Counselor to teachers: Get students talking to resolve conflicts

Published 12:00 am Tuesday, August 8, 2000

To students, image is everything.

That’s the message Edward Brown, a clinical social worker and counselor, delivered to a a group of public school teachers Tuesday.

Brown is speaking to teachers on conflict resolution and mediating this week as the Natchez-Adams School District prepares to begin school Thursday.

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When dealing with students, teachers need to resolve the problem and also &uot;save the image of both parties,&uot; he said.

The training is funded by a grant from Adams County Families First, a local arm of youth court which is funded by the Department of Human Services.

Families First Director Mary Jane Gaudet said youth court officials have seen conflict resolution sessions help juveniles who were given a court order to attend.

So Families First wanted to offer the same training to the teachers.

&uot;Having been a classroom teacher myself, I think any help I can get from anyone is extremely valuable,&uot; Gaudet said. &uot;We can’t get the kids to learn if there’s violence in the classroom.&uot;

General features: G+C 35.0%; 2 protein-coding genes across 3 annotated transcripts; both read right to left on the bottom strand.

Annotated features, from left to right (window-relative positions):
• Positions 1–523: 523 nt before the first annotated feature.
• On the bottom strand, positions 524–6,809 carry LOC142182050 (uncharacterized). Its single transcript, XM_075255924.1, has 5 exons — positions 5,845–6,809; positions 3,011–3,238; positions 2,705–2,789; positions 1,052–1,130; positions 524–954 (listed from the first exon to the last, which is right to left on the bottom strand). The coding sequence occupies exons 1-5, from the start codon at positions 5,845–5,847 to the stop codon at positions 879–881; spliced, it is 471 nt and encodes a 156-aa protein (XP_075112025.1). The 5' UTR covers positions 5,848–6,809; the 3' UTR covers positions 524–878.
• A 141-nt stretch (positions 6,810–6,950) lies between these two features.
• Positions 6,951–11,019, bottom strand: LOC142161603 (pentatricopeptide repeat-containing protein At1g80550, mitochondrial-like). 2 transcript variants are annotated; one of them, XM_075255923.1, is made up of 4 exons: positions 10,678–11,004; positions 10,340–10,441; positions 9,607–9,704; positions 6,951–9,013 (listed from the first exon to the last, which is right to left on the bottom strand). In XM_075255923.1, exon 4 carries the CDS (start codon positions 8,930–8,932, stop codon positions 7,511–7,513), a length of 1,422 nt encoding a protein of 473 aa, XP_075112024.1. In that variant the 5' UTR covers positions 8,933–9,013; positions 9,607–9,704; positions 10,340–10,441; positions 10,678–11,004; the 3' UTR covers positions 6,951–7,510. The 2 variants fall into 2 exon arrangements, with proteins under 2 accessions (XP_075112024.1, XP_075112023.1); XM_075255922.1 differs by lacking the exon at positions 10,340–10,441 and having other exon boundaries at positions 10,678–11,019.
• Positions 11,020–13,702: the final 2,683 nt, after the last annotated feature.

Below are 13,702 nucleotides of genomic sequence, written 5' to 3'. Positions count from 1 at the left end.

Talking about conflict resolution can improve the school climate, Gaudet added.

Brown told a group of McLaurin teachers Tuesday to help the students talk about the conflict.

&uot;I don’t care what it’s about – you got to get (them) talking,&uot; he said.

And for repeat offenders, teachers need to show consistency so they will know the boundaries, Brown said.

McLaurin librarian Kathy King said she thought the seminar would be useful to school staff.

&uot;It’s certainly something we need,&uot; she said &uot;We witness conflict everyday. A lot of what he’s saying makes sense. I like what he said about trying to protect and preserve the image of both parties.&uot;

Assistant Principal Lorraine Franklin said she thinks thinks seminars like this will benefit the school.

&uot;I think it’s going to be helpful because the key thing he said was consistency,&uot; Franklin said.

Gaudet said Families First wants to do more seminars dealing with students and conflict resolution in the school district this year, including a class for students on peer pressure.